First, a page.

Women in Chemistry provides opportunities for gender minorities

By in News

With the lack of female representation in the science departments, Elaheh Khozeimeh and Ingrid Pickering, two members of the chemistry department at the University of Saskatchewan, and Kelly Summers, a PhD candidate in chemistry, felt the need for a group focused on Women in Chemistry.

Khozeimeh, a research fellow at the Eric Price Research Group, and Pickering, a U of S professor and Canada Research Chair of geology, were driven to action after four chemistry students heard about the idea for a group and expressed their interest. WIC is an initiative created by students, faculty and staff that aims to develop the capacity of gender minorities, not only in chemistry but in science as a whole.

Bryden Hughton, a fourth-year chemistry student, explains the importance of inclusion in WIC, because she believes that everyone needs to be brought into the conversation on diversity.

“I specifically hope that it’s not just women,” Hughton said. “It’s also gender minorities, as well as men, because the group isn’t about making sure women now have more chances than men, it’s about equalling the playing field.”

WIC held their first meeting on Sept. 25 as a way to introduce the new group and encourage involvement from any member of the campus community, regardless of their field of study. Monthly meetings will focus on specific topics and discussions in areas that affect women in the sciences. Interested students can contact WIC by email at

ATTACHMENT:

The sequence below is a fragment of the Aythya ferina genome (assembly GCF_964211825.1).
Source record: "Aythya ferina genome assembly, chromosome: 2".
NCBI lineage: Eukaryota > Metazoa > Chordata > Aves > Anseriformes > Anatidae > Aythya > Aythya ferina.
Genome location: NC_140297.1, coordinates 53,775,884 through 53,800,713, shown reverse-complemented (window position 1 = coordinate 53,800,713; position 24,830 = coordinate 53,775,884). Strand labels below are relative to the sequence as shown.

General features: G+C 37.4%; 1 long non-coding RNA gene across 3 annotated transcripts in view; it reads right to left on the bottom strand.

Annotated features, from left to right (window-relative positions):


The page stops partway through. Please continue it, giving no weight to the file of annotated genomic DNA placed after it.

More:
Sydnie Gengler, a fourth-year chemistry student, explains that having a group of people who share her interests is beneficial for a future career in academics or industry. At her previous university, Gengler saw a group similar to this and felt that it could be a positive space at the U of S as well.

“I think having a close network of other women — people in the same situation as you, going through school, going through graduate school, etc. — is really important for your individual success and your group’s success as well,” Gengler said.

The welcome meeting consisted of an informal panel of faculty from geology, chemistry and the College of Pharmacy and Nutrition. The panelists reflected on social issues in the science world as well as the obstacles that they had to personally overcome to get to where they are today.

Hughton feels that WIC offers a space for empowerment and support, stemming from the interaction of professors and students, on a more personal level than a classroom environment can provide.

“I really was interested in having a mentor and talking to someone about their experiences in chemistry — or even any career, really — just being a women that is a minority in their career field,” Hughton said.

Andrea Wasylow, director of planning and projects at the College of Arts and Science, was in attendance at the first WIC meeting and presented on gender diversity, by showing the demographics of faculty at the U of S and exploring the specific struggles some people face when entering academia.

Jenny Panchuk, a fourth-year chemistry student, discusses how WIC has helped her gain confidence as a women in science, even after encountering sexism from others.

“I always wanted to pursue [graduate] studies for sure, but then I always doubted myself, because maybe, some [men] say some things to you and you get discouraged, but this group really helps me out,” Panchuk said. “Everyone’s here to support you, and they have great ideas to help you pursue things that I never thought I could have.”

Jenna Leung

Photographic Illustration: Laura Underwood / Layout Manager

Video still of Mary Sherman Morgan by George D. Morgan